Portal:Ancient Near East

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[[Image:|140x170px|left|The demon Huwawa]]The Epic of Gilgamesh is an epic poem from ancient Mesopotamia and is among the earliest known works of literary fiction. Scholars surmise that a series of Sumerian legends about the mythological hero-king Gilgamesh (who according to the Sumerian king list might have been a real ruler in the late Early Dynastic II period (ca. 27th century BC)) were later compiled by the scribe Sin-liqe-unninni into an Akkadian language epic, with the most complete version existing today preserved on twelve clay tablets found in the library of the 7th century BC Assyrian king Ashurbanipal.

The story revolves around the relationship between Gilgamesh, a king who has become distracted and disheartened by his rule, and a friend, Enkidu, who is half-wild and who undertakes dangerous quests with Gilgamesh. Much of the epic focuses on Gilgamesh's thoughts of loss following Enkidu's death. It is about their becoming human together, and places a high emphasis on issues surrounding human mortality. It is often credited by historians as being one of the first literary works.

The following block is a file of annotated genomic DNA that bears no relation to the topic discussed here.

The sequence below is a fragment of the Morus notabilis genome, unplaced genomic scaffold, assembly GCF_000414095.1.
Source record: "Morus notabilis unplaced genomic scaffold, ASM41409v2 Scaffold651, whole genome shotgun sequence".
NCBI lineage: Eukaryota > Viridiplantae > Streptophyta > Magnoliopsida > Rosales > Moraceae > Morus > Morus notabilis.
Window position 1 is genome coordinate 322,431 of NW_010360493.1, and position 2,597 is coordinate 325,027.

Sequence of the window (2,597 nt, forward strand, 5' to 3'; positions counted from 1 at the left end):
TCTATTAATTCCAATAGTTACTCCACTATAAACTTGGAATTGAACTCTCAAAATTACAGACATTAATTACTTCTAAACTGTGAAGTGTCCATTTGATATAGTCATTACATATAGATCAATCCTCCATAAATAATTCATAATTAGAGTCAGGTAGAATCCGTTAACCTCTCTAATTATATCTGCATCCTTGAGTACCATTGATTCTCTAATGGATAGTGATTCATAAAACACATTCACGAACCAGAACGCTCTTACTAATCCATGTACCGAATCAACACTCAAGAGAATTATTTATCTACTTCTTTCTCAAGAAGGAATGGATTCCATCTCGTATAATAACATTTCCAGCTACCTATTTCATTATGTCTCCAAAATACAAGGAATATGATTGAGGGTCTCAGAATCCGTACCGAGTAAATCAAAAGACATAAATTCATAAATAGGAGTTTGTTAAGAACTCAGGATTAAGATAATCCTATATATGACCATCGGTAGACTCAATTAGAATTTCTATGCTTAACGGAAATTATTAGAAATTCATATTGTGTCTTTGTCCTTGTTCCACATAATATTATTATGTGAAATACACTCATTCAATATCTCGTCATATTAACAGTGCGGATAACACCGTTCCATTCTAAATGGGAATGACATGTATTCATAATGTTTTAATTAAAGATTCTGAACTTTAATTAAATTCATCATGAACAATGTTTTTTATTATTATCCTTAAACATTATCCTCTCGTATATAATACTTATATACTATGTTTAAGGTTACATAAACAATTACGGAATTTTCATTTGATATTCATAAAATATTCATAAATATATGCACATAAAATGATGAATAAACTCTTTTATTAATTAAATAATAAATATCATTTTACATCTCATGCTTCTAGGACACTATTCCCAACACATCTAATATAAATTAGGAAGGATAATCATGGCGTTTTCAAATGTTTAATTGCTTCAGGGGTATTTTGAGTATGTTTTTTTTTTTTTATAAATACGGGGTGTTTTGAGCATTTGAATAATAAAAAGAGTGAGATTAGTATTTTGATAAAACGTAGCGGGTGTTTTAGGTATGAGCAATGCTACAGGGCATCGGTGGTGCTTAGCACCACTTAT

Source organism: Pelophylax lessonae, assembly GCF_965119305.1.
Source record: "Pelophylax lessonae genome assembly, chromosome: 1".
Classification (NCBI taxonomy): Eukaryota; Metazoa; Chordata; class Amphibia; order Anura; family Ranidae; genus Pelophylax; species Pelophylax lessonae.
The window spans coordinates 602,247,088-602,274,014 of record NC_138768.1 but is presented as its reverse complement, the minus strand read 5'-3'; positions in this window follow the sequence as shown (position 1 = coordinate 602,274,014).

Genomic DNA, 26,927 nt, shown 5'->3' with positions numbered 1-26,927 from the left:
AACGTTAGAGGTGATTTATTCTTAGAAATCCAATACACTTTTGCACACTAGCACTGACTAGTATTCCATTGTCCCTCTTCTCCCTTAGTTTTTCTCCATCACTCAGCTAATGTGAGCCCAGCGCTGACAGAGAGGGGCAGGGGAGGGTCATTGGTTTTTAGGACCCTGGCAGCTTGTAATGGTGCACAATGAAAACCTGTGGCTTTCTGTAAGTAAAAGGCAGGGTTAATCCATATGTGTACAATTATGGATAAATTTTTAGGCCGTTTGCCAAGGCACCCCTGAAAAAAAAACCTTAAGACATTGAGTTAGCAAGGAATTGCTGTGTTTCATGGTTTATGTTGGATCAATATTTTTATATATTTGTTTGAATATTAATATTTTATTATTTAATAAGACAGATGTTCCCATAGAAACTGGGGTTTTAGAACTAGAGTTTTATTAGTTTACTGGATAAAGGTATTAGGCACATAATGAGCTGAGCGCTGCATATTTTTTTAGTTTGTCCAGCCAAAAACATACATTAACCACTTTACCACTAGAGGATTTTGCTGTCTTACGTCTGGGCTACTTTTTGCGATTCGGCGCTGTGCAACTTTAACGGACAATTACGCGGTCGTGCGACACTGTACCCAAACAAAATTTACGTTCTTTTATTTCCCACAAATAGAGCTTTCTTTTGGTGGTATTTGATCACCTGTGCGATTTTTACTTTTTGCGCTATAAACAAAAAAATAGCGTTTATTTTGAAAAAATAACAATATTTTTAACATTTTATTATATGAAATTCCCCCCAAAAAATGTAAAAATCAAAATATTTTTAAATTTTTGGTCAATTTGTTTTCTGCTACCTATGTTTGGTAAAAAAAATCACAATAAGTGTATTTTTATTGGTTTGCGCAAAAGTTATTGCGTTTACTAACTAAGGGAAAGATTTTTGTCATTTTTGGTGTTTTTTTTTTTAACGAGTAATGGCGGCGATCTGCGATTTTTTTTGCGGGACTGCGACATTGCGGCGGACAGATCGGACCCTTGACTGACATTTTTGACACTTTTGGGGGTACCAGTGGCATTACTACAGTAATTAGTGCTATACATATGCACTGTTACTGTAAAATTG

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Sargon II and a courtier
Sargon II (Akkadian: Šarru-kinu, "legitimate king", reigned 722 – 705 BC)

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[[Image:|center|300x300px|Elamite Bust]]

Credit: Sumerophile
Elamite Bust
Elam, late 3rd millennium BC (Metropolitan Museum)

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Silver cup from Marvdasht with Linear Elamite inscription on it, c. 3rd millennium BC (National Museum of Iran)
...that the ancient Elamite language is proposed to be distantly related to the modern Dravidian languages? It is attested from c. 2500 BC, and a still undeciphered "proto-Elamite" goes back to c. 3000 BC.

...that the earliest attested Semitic language is Akkadian, c. 2500 BC?

...that the earliest attested Indo-European language is Hittite, from c. the 18th century BC?

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